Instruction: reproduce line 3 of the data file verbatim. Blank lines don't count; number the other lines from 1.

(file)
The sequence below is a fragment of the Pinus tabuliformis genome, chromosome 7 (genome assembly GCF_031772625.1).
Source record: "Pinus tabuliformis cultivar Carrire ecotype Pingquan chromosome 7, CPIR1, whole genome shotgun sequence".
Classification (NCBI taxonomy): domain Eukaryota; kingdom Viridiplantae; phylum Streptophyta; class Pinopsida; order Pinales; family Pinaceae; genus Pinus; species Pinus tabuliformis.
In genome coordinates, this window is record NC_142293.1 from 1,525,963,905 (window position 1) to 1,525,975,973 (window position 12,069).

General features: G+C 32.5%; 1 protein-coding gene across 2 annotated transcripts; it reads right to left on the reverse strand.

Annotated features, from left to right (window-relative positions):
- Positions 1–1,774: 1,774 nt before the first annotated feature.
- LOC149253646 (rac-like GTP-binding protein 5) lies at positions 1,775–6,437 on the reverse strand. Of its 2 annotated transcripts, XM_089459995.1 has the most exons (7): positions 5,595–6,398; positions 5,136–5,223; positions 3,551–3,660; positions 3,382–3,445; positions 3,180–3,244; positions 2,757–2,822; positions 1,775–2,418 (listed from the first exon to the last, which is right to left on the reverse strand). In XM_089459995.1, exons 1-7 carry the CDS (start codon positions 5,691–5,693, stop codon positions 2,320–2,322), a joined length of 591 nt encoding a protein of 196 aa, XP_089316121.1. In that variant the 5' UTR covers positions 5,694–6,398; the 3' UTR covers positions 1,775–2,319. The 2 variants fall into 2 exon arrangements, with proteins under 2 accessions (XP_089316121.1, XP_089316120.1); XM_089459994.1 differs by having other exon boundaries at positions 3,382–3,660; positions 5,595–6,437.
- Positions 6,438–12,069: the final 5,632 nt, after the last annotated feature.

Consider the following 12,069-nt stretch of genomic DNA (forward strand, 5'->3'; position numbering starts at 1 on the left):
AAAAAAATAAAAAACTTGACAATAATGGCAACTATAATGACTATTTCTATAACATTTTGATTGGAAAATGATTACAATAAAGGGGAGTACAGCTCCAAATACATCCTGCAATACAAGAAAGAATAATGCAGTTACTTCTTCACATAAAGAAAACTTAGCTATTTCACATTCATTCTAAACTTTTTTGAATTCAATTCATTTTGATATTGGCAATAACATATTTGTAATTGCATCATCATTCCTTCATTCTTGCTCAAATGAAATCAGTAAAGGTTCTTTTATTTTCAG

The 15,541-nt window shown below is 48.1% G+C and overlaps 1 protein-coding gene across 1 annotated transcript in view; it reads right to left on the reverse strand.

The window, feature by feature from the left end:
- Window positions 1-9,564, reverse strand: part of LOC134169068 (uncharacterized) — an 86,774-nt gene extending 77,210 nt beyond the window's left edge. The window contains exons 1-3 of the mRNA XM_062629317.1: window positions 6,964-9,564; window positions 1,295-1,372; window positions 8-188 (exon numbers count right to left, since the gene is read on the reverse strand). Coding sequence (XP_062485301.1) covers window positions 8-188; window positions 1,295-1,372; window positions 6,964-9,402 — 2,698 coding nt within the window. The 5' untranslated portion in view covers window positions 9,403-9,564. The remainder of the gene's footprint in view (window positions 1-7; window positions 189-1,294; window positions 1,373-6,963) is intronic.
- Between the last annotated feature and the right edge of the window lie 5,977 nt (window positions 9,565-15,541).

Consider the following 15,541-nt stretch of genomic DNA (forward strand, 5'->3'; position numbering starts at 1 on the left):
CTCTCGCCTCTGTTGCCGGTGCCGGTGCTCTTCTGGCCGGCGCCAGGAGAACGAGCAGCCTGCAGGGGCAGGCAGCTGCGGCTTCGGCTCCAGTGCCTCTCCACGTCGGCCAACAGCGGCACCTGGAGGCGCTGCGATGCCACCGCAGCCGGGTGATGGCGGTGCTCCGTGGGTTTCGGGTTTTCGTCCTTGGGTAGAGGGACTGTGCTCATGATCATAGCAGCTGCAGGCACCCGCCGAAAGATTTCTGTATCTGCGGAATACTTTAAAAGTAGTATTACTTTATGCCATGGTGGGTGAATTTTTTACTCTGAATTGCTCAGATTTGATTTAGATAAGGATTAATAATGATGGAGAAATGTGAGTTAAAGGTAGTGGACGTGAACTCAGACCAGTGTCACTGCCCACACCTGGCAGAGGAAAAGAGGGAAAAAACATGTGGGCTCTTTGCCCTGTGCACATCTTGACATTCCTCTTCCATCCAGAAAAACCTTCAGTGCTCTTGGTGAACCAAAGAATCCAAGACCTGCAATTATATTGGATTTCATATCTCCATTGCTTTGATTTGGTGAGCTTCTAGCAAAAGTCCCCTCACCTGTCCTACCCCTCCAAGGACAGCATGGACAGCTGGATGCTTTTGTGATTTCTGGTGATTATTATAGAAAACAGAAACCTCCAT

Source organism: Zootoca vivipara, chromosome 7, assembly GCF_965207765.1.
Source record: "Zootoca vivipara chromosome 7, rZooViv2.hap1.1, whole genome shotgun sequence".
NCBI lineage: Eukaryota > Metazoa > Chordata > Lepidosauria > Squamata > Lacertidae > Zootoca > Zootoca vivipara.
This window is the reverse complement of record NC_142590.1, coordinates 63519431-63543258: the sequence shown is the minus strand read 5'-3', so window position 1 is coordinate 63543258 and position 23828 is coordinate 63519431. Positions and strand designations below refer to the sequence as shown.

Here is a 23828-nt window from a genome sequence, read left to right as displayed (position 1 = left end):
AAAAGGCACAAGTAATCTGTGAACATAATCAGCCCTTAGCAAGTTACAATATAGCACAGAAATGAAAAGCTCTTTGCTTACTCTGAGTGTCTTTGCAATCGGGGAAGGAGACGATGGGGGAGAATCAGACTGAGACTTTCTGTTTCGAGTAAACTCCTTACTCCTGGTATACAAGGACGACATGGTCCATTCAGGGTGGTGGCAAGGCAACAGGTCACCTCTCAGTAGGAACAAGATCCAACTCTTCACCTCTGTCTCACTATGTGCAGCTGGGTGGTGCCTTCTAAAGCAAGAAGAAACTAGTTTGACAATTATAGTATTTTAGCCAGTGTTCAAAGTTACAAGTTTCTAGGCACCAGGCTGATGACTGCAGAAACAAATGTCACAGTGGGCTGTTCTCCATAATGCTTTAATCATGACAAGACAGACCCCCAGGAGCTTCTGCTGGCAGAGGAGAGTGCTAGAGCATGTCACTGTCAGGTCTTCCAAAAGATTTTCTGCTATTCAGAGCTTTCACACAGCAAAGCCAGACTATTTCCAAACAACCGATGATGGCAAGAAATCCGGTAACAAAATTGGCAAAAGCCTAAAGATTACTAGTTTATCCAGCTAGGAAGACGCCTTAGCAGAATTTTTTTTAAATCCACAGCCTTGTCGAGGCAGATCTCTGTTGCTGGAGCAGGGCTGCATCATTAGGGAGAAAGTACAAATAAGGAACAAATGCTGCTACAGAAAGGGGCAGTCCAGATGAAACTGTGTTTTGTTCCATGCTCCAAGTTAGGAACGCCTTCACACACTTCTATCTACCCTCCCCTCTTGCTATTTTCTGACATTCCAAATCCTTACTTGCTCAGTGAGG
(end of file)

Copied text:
Classification (NCBI taxonomy): domain Eukaryota; kingdom Viridiplantae; phylum Streptophyta; class Pinopsida; order Pinales; family Pinaceae; genus Pinus; species Pinus tabuliformis.